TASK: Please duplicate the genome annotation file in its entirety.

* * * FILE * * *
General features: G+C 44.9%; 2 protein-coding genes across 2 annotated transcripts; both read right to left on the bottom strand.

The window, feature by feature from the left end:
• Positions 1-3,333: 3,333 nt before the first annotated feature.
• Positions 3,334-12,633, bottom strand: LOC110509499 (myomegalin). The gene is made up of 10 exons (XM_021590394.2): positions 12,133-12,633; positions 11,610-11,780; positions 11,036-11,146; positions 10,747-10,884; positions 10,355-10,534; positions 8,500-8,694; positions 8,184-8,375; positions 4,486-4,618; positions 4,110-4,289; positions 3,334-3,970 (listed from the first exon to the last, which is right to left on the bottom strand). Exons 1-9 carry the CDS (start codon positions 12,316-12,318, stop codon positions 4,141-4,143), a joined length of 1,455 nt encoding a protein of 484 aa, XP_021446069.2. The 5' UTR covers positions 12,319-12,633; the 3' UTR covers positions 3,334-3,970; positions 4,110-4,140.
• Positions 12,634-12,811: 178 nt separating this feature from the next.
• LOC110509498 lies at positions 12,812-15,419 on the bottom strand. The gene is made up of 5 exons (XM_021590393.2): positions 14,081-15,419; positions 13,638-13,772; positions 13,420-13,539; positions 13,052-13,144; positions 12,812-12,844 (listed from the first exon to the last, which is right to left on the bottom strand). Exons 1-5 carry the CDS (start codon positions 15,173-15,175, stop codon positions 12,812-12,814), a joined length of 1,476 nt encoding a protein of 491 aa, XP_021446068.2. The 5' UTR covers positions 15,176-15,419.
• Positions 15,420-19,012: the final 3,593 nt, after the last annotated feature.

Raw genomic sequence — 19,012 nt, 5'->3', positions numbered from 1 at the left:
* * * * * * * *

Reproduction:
General features: G+C 44.9%; 2 protein-coding genes across 2 annotated transcripts; both read right to left on the bottom strand.

The window, feature by feature from the left end:
• Positions 1-3,333: 3,333 nt before the first annotated feature.
• Positions 3,334-12,633, bottom strand: LOC110509499 (myomegalin). The gene is made up of 10 exons (XM_021590394.2): positions 12,133-12,633; positions 11,610-11,780; positions 11,036-11,146; positions 10,747-10,884; positions 10,355-10,534; positions 8,500-8,694; positions 8,184-8,375; positions 4,486-4,618; positions 4,110-4,289; positions 3,334-3,970 (listed from the first exon to the last, which is right to left on the bottom strand). Exons 1-9 carry the CDS (start codon positions 12,316-12,318, stop codon positions 4,141-4,143), a joined length of 1,455 nt encoding a protein of 484 aa, XP_021446069.2. The 5' UTR covers positions 12,319-12,633; the 3' UTR covers positions 3,334-3,970; positions 4,110-4,140.
• Positions 12,634-12,811: 178 nt separating this feature from the next.
• LOC110509498 lies at positions 12,812-15,419 on the bottom strand. The gene is made up of 5 exons (XM_021590393.2): positions 14,081-15,419; positions 13,638-13,772; positions 13,420-13,539; positions 13,052-13,144; positions 12,812-12,844 (listed from the first exon to the last, which is right to left on the bottom strand). Exons 1-5 carry the CDS (start codon positions 15,173-15,175, stop codon positions 12,812-12,814), a joined length of 1,476 nt encoding a protein of 491 aa, XP_021446068.2. The 5' UTR covers positions 15,176-15,419.
• Positions 15,420-19,012: the final 3,593 nt, after the last annotated feature.

Raw genomic sequence — 19,012 nt, 5'->3', positions numbered from 1 at the left: